The Raising of the Standard

This week saw the 270th anniversary of the raising of the Jacobite Standard at Glenfinnan on 19th August 1745.

Last time we looked at the Princes journey as he made his way from the continent to arrive in Scotland but now we thought we’d share what happened as he made his way to Glenfinnan.

Here at Culloden Battlefield we find a lot of people believe that all of the clans joined Prince Charles Edward Stuart when he arrived in Scotland and united to form the Jacobite army but this is far from the truth. In actual fact most clans were sceptical of the Prince. Having arrived in Scotland with very few men, thanks in part to the loss of his convoy ship the Elizabeth, Prince Charles was not in a particularly strong position when he first arrived. He did however have a very strong belief in his cause and a persuasive personality.

Thanks to the Prince landing in such a remote part of the Highlands the Government were unaware of his presence for over a week giving the Prince time to unload his supplies and begin to make his way to Kinlochmoidart. The first authentic account of the Princes arrival did not reach Sir John Cope, Commander in Chief of the Scottish forces until 8th August.

Whilst Prince Charles tried to convince men to join his cause Duncan Forbes, the Chief Justice of Scotland, went to Culloden House where he began the crucial role of organising government support in the North East and setting up independent companies, disrupting Jacobite recruitment.

The first major action of the ’45 Rising occured on 16th August 1745.  The Government sent reinforcements to Fort William to prepare for the Jacobite threat but Prince Charles heard of the plan and informed his supporters and 60 men were captured by the MacDonnell’s of Keppoch. Two companies of Royal Scots government soldiers were taken prisoner at High Bridge over the River Spean. Keppoch MacDonald Highlanders later joined by some Cameron’s and MacDonald’s terrified the soldiers, who it is said were mainly raw recruits from Ireland who were not used to the Highland terrain. They fled until they reached Lagganachadrom where 50 Glengarry Highlanders met them with volleys of gunshot. Donald Cameron of Lochiel then arrived and took charge placing the soldiers in Achnacarry Inn. Royal Scots wounded in the skirmish were treated by Jacobite doctor Achibald Cameron, brother of Cameron of Lochiel. The Government prisoners were then taken with the clan to Glenfinnan where they would meet the Prince.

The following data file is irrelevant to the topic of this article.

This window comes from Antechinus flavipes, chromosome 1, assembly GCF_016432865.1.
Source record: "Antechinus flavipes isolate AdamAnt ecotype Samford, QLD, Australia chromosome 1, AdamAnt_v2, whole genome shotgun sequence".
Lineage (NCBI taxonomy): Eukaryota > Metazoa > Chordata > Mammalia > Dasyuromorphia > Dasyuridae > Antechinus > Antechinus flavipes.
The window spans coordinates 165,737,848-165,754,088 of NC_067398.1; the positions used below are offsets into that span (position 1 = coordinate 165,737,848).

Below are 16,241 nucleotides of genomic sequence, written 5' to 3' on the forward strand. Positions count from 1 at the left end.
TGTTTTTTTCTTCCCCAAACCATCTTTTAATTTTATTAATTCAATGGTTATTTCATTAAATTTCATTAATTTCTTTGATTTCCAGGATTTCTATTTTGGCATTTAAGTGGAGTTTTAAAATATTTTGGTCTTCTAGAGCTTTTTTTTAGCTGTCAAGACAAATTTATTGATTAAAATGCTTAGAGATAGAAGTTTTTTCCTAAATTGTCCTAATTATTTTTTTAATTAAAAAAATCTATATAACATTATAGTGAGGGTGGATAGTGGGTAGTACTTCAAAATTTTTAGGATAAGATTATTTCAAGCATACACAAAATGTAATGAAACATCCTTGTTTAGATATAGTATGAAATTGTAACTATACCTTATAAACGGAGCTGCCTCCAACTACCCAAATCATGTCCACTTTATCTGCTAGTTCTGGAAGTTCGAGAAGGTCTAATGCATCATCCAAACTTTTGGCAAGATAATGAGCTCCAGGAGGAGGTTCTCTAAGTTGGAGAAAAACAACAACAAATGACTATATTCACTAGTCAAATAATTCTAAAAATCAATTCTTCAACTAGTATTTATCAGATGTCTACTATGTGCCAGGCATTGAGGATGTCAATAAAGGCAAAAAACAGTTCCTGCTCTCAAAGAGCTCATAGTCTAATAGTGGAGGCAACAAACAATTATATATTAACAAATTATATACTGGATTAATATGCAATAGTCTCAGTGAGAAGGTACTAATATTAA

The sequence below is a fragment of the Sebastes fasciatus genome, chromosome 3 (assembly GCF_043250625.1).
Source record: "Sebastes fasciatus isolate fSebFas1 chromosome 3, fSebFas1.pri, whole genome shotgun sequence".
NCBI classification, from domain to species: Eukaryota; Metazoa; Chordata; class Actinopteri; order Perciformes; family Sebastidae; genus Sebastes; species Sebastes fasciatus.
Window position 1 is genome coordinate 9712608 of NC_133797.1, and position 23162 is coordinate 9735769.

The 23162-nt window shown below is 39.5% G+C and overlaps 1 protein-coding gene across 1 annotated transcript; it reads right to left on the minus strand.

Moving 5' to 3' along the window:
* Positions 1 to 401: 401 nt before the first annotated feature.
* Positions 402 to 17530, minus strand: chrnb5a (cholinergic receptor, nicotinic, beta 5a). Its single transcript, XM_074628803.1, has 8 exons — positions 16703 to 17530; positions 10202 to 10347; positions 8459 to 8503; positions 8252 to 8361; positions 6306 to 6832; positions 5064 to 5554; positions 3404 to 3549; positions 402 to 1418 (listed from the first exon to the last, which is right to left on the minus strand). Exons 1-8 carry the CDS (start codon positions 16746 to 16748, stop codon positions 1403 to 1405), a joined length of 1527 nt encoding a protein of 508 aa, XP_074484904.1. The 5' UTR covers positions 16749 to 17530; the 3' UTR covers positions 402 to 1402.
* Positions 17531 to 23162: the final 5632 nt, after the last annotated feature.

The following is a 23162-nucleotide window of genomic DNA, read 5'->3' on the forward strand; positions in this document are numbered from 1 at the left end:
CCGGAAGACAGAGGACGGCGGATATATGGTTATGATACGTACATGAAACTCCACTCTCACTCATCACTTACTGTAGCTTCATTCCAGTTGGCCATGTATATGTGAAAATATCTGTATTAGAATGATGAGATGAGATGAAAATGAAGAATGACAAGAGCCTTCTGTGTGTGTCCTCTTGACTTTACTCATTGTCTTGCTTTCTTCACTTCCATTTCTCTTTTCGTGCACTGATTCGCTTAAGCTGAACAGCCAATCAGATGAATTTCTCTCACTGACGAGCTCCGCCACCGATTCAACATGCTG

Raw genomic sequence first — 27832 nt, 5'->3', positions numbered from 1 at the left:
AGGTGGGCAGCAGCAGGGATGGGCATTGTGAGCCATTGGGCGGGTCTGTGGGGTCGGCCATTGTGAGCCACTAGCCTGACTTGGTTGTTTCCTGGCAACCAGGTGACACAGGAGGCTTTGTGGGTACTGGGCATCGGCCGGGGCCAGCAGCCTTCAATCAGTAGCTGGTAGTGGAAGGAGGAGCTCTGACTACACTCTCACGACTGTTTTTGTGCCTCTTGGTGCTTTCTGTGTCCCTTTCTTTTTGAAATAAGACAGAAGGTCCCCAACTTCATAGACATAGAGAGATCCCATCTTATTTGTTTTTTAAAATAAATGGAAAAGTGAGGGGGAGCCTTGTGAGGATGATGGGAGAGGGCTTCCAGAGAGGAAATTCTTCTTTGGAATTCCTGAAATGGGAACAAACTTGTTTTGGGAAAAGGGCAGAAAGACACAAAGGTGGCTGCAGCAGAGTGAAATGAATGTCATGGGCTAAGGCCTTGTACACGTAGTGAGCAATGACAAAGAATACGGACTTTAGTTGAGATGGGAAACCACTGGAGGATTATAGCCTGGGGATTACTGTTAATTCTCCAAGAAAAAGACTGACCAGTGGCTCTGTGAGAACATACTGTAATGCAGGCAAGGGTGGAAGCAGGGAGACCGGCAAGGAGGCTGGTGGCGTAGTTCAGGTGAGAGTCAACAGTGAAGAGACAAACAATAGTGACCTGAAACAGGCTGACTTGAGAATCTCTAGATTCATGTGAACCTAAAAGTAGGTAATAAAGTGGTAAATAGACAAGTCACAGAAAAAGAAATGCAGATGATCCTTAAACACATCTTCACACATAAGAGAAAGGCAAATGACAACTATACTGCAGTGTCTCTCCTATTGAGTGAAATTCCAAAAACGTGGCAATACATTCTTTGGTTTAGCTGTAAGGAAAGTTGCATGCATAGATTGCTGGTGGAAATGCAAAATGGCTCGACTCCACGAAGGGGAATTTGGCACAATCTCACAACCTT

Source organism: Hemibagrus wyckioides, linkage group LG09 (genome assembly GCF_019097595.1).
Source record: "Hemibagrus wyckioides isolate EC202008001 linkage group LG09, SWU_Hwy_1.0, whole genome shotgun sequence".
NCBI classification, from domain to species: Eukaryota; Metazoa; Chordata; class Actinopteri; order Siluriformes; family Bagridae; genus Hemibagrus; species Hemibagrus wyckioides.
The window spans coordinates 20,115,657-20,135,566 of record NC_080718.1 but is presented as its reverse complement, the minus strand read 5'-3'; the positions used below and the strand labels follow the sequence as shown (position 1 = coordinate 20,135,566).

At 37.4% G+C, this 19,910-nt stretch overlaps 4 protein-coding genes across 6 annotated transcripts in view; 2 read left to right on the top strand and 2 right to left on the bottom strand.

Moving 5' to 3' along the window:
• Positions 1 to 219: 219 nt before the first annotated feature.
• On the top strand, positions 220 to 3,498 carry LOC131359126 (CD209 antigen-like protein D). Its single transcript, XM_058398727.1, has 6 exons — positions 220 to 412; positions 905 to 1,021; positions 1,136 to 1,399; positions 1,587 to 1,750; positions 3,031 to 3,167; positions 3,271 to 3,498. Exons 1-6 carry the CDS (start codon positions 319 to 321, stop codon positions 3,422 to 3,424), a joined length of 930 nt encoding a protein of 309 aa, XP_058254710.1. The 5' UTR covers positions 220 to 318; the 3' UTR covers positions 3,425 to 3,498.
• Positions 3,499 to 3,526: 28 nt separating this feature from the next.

highbridge_phil
The ruins of the Highbridge today

On the 19th August Prince Charles landed at Slatach having rowed up Loch Shiel with a guard of fifty men from Clanranald and made his way to Glenfinnan. There was no one waiting for him. He began to despair but then the Highlanders appeared.

Soon there were 1,500 men. Cameron of Lochiel arrived with about 600 clansmen, MacDonald of Keppoch with about 350, and MacDonald of Morar with about 150. Satisfied that he had enough support to mount his rebellion, he climbed the hill behind where the Visitor Centre now stands and raised his father’s standard. James II was proclaimed as King and Prince Charles appointed Prince Regent. The 1745 Rising had truely begun.

An autumn view of the Glenfinnan Monument by Loch Shiel.
An autumn view of the Glenfinnan Monument by Loch Shiel.

Today, the site is marked by the Glenfinnan Monument whichw as erected in 1815 by Alexander Macdonald of Glenaladale to commemorate the Jacobites who fought and fell during the 1745 uprising. Designed by James Gillespie Graham it shows a lone kilted highlander surveying the lands around him. There is also a visitors centre with a new exhibition which opened in 2013 to fully tell the story of the history of Glenfinnan.

glenfinnan2
The Highlander at the top of Glenfinnan Monument

Hope you enjoyed a bit more of Prince Charles’ story and as always please like, share, tweet, comment, follow and if you have the chance head to Glenfinnan to see the monument!

All the best. K & D

 

Advertisements

Leave a Reply

Fill in your details below or click an icon to log in:

WordPress.com Logo

You are commenting using your WordPress.com account. Log Out / Change )

Twitter picture

You are commenting using your Twitter account. Log Out / Change )

Facebook photo

You are commenting using your Facebook account. Log Out / Change )

Google+ photo

You are commenting using your Google+ account. Log Out / Change )

Connecting to %s